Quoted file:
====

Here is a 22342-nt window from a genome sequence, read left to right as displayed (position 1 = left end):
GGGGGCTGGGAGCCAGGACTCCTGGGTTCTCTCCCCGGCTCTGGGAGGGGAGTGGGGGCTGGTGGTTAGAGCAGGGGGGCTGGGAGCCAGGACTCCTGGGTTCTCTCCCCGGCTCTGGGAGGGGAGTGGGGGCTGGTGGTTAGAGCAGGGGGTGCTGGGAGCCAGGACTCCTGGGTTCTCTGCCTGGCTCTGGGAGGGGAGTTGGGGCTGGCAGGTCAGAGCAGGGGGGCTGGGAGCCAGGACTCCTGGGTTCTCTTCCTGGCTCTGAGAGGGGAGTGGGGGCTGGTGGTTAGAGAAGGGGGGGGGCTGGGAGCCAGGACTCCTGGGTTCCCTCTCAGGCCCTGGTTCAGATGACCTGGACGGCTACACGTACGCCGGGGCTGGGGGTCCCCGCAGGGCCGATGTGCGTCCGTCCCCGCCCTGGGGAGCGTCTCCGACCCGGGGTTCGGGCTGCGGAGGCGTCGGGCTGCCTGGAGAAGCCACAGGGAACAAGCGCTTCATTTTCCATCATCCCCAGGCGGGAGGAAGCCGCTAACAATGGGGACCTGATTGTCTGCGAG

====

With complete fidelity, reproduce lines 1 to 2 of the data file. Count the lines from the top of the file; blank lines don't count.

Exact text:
Here is a 22342-nt window from a genome sequence, read left to right as displayed (position 1 = left end):
GGGGGCTGGGAGCCAGGACTCCTGGGTTCTCTCCCCGGCTCTGGGAGGGGAGTGGGGGCTGGTGGTTAGAGCAGGGGGGCTGGGAGCCAGGACTCCTGGGTTCTCTCCCCGGCTCTGGGAGGGGAGTGGGGGCTGGTGGTTAGAGCAGGGGGTGCTGGGAGCCAGGACTCCTGGGTTCTCTGCCTGGCTCTGGGAGGGGAGTTGGGGCTGGCAGGTCAGAGCAGGGGGGCTGGGAGCCAGGACTCCTGGGTTCTCTTCCTGGCTCTGAGAGGGGAGTGGGGGCTGGTGGTTAGAGAAGGGGGGGGGCTGGGAGCCAGGACTCCTGGGTTCCCTCTCAGGCCCTGGTTCAGATGACCTGGACGGCTACACGTACGCCGGGGCTGGGGGTCCCCGCAGGGCCGATGTGCGTCCGTCCCCGCCCTGGGGAGCGTCTCCGACCCGGGGTTCGGGCTGCGGAGGCGTCGGGCTGCCTGGAGAAGCCACAGGGAACAAGCGCTTCATTTTCCATCATCCCCAGGCGGGAGGAAGCCGCTAACAATGGGGACCTGATTGTCTGCGAG